power and fear for the voice of Heaven will torment us infinitely
because he torments us with the approval of his own conscience
and his better impulses appear to him as temptations. And since
Theocracy is the worst, the nearer any government approaches to
Theocracy the worse it will be. A metaphysic, held by the rulers
with the force of a religion, is a bad sign. It forbids them, like the
inquisitor, to admit any grain of truth or good in their opponents,
it abrogates the ordinary rules of morality, and it gives a seemingly
high, super-personal sanction to all the very ordinary human
passions by which, like other men, the rulers will frequently be
actuated. In a word, it forbids wholesome doubt. A political
programme can never in reality be more than probably right. We
never know all the facts about the present and we can only guess
the future. To attach to a party programme -— whose highest real
claim is to reasonable prudence -— the sort of assent which we
should reserve for demonstrable theorems, is a kind of

This false certainty comes out in Professor Haldanes article.
He simply cannot believe that a man could really be in doubt
about usury. I have no objection to his thinking me wrong. What
shocks me is his instantaneous assumption that the question is so
simple that there could be no real hesitation about it. It is
breaking Aristotle's canon—to demand in every enquiry that
degree of certainty which the subject matter allows. And not "on
your life" to pretend that you see further than you do.

Being a democrat, I am opposed to all very drastic and
sudden changes of society (in whatever direction) because they
never in fact take place except by a particular technique. That
technique involves the seizure of power by a small, highly
disciplined group of people; the terror and the secret police
follow, it would seem, automatically. I do not think any group
good enough to have such power. They are men of like passions
with ourselves. The secrecy and discipline of their organisation
will have already inflamed in them that passion for the inner ring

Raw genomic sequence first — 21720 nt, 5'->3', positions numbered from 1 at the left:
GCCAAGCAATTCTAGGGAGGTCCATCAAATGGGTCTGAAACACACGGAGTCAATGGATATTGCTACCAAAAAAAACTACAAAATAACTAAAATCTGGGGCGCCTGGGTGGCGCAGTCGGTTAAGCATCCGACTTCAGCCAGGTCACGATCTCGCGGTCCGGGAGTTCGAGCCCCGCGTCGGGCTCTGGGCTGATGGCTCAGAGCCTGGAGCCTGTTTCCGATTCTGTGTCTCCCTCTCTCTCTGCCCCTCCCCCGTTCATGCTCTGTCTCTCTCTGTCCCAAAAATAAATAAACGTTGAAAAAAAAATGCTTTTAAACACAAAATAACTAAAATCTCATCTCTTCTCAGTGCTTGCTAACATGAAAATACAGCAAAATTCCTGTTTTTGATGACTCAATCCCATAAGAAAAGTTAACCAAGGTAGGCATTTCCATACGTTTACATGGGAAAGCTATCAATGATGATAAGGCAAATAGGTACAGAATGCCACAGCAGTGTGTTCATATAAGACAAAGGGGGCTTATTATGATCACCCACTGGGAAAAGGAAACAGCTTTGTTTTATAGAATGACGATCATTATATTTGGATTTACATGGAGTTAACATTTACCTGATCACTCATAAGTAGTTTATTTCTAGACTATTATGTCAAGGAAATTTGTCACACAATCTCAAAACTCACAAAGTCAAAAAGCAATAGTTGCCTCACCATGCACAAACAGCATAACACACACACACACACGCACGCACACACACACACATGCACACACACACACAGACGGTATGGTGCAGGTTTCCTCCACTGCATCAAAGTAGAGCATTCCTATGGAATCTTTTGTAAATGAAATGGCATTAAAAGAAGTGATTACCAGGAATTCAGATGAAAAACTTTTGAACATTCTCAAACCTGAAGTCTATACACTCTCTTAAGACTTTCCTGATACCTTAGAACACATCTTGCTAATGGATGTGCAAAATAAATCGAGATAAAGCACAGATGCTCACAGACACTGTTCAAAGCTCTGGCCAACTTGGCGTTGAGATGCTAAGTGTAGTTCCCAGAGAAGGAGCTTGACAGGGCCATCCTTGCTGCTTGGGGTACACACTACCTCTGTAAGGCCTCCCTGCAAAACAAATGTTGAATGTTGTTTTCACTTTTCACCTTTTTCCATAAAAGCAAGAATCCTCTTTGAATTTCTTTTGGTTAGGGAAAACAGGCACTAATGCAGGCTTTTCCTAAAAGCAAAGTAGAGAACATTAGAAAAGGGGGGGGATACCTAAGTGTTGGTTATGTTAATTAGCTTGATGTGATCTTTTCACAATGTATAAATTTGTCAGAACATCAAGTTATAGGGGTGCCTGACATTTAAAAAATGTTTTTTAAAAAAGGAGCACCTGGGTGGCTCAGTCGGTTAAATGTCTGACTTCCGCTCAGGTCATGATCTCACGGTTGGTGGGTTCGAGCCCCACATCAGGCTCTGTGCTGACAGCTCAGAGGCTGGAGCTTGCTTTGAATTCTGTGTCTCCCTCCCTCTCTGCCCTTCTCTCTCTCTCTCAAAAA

which I think at least as corrupting as avarice; and their high
ideological pretensions will have lent all their passions the
dangerous prestige of the Cause. Hence, in whatever direction the
change is made, it is for me damned by its modus operandi. The
worst of all public dangers is the committee of public safety. The
character in That Hideous Strength whom the Professor never
mentions is Miss Hardcastle, the chief of the secret police. She is
the common factor in all revolutions; and, as she says, you won't
get anyone to do her job well unless they get some kick out of it.

Lewis represents for me, at least in these quotes, a sensibility that I find very attractive and persuasive. It is, in some sense "conservative", but more in the way of cautious rather than reactionary. It doesn't celebrate the "free market", nor does it seek to impose Christianity on everyone (some persons expectations of Lewis notwithstanding), rather it takes a very empirical and practical, yet deeply insightful view of the human condition. I say, "Three cheers for Professor Lewis!". (My first inclination of Lewis as a careful and insightful student of the human condition came from reading the Narnia books to my daughters, and given that experience, none of his thoughts expressed above come as a surprise. Thank you, daughters!)

BTW, the website that I found this on (don't ask me how I got there, I don't know!) is the "Chicago Boyz Blog", apparently a tribute the all thinking associated with UC, as odd a mixture as that may prove to be.